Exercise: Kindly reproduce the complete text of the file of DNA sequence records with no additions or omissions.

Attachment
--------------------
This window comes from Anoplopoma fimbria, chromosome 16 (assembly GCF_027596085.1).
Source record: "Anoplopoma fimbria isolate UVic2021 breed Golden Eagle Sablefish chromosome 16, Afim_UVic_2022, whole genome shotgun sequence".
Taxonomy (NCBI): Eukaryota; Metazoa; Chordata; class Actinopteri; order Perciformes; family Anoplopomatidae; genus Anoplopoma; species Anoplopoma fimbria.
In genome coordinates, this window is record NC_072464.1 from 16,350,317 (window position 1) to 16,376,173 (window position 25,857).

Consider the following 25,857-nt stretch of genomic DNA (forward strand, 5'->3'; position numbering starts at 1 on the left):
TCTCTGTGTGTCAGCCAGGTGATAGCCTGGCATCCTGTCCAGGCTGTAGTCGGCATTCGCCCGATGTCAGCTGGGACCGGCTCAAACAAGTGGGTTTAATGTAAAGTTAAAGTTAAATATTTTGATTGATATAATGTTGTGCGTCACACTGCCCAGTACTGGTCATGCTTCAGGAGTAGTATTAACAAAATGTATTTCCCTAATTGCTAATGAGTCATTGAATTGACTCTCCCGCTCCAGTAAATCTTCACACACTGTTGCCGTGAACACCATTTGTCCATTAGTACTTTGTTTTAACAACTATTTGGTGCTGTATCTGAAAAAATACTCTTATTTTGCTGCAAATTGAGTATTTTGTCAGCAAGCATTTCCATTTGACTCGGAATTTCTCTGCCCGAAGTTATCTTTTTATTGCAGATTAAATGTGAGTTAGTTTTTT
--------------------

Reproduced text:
This window comes from Anoplopoma fimbria, chromosome 16 (assembly GCF_027596085.1).
Source record: "Anoplopoma fimbria isolate UVic2021 breed Golden Eagle Sablefish chromosome 16, Afim_UVic_2022, whole genome shotgun sequence".
Taxonomy (NCBI): Eukaryota; Metazoa; Chordata; class Actinopteri; order Perciformes; family Anoplopomatidae; genus Anoplopoma; species Anoplopoma fimbria.
In genome coordinates, this window is record NC_072464.1 from 16,350,317 (window position 1) to 16,376,173 (window position 25,857).

Consider the following 25,857-nt stretch of genomic DNA (forward strand, 5'->3'; position numbering starts at 1 on the left):
TCTCTGTGTGTCAGCCAGGTGATAGCCTGGCATCCTGTCCAGGCTGTAGTCGGCATTCGCCCGATGTCAGCTGGGACCGGCTCAAACAAGTGGGTTTAATGTAAAGTTAAAGTTAAATATTTTGATTGATATAATGTTGTGCGTCACACTGCCCAGTACTGGTCATGCTTCAGGAGTAGTATTAACAAAATGTATTTCCCTAATTGCTAATGAGTCATTGAATTGACTCTCCCGCTCCAGTAAATCTTCACACACTGTTGCCGTGAACACCATTTGTCCATTAGTACTTTGTTTTAACAACTATTTGGTGCTGTATCTGAAAAAATACTCTTATTTTGCTGCAAATTGAGTATTTTGTCAGCAAGCATTTCCATTTGACTCGGAATTTCTCTGCCCGAAGTTATCTTTTTATTGCAGATTAAATGTGAGTTAGTTTTTT